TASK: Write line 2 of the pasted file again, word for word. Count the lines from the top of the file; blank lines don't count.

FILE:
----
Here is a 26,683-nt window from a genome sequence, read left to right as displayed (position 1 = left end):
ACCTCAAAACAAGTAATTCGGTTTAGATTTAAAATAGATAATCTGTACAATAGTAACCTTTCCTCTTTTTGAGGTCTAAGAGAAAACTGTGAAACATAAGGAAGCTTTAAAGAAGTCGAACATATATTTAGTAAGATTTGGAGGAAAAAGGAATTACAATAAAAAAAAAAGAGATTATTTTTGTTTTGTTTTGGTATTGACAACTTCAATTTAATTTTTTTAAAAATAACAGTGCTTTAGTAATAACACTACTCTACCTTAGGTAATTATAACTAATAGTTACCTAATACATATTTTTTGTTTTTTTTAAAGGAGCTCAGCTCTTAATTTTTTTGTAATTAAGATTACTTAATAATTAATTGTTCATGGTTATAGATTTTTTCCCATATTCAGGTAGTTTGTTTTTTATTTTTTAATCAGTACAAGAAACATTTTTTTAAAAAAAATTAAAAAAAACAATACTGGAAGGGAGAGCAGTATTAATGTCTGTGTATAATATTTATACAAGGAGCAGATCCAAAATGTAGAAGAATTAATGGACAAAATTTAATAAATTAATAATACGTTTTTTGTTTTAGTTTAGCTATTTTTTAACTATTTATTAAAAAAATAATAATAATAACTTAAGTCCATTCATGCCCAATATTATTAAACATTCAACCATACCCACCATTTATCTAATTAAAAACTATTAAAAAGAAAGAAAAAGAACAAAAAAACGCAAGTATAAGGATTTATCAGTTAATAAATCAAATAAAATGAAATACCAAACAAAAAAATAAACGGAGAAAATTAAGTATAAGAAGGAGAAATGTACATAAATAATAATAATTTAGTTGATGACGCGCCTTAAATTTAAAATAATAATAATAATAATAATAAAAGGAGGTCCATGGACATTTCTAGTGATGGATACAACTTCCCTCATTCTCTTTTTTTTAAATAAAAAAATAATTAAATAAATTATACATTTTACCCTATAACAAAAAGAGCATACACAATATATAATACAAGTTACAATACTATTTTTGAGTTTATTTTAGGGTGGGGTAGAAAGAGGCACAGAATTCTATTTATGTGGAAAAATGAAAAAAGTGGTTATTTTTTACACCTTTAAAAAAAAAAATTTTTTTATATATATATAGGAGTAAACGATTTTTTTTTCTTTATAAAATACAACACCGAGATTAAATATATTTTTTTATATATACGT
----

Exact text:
ACCTCAAAACAAGTAATTCGGTTTAGATTTAAAATAGATAATCTGTACAATAGTAACCTTTCCTCTTTTTGAGGTCTAAGAGAAAACTGTGAAACATAAGGAAGCTTTAAAGAAGTCGAACATATATTTAGTAAGATTTGGAGGAAAAAGGAATTACAATAAAAAAAAAAGAGATTATTTTTGTTTTGTTTTGGTATTGACAACTTCAATTTAATTTTTTTAAAAATAACAGTGCTTTAGTAATAACACTACTCTACCTTAGGTAATTATAACTAATAGTTACCTAATACATATTTTTTGTTTTTTTTAAAGGAGCTCAGCTCTTAATTTTTTTGTAATTAAGATTACTTAATAATTAATTGTTCATGGTTATAGATTTTTTCCCATATTCAGGTAGTTTGTTTTTTATTTTTTAATCAGTACAAGAAACATTTTTTTAAAAAAAATTAAAAAAAACAATACTGGAAGGGAGAGCAGTATTAATGTCTGTGTATAATATTTATACAAGGAGCAGATCCAAAATGTAGAAGAATTAATGGACAAAATTTAATAAATTAATAATACGTTTTTTGTTTTAGTTTAGCTATTTTTTAACTATTTATTAAAAAAATAATAATAATAACTTAAGTCCATTCATGCCCAATATTATTAAACATTCAACCATACCCACCATTTATCTAATTAAAAACTATTAAAAAGAAAGAAAAAGAACAAAAAAACGCAAGTATAAGGATTTATCAGTTAATAAATCAAATAAAATGAAATACCAAACAAAAAAATAAACGGAGAAAATTAAGTATAAGAAGGAGAAATGTACATAAATAATAATAATTTAGTTGATGACGCGCCTTAAATTTAAAATAATAATAATAATAATAATAAAAGGAGGTCCATGGACATTTCTAGTGATGGATACAACTTCCCTCATTCTCTTTTTTTTAAATAAAAAAATAATTAAATAAATTATACATTTTACCCTATAACAAAAAGAGCATACACAATATATAATACAAGTTACAATACTATTTTTGAGTTTATTTTAGGGTGGGGTAGAAAGAGGCACAGAATTCTATTTATGTGGAAAAATGAAAAAAGTGGTTATTTTTTACACCTTTAAAAAAAAAAATTTTTTTATATATATATAGGAGTAAACGATTTTTTTTTCTTTATAAAATACAACACCGAGATTAAATATATTTTTTTATATATACGT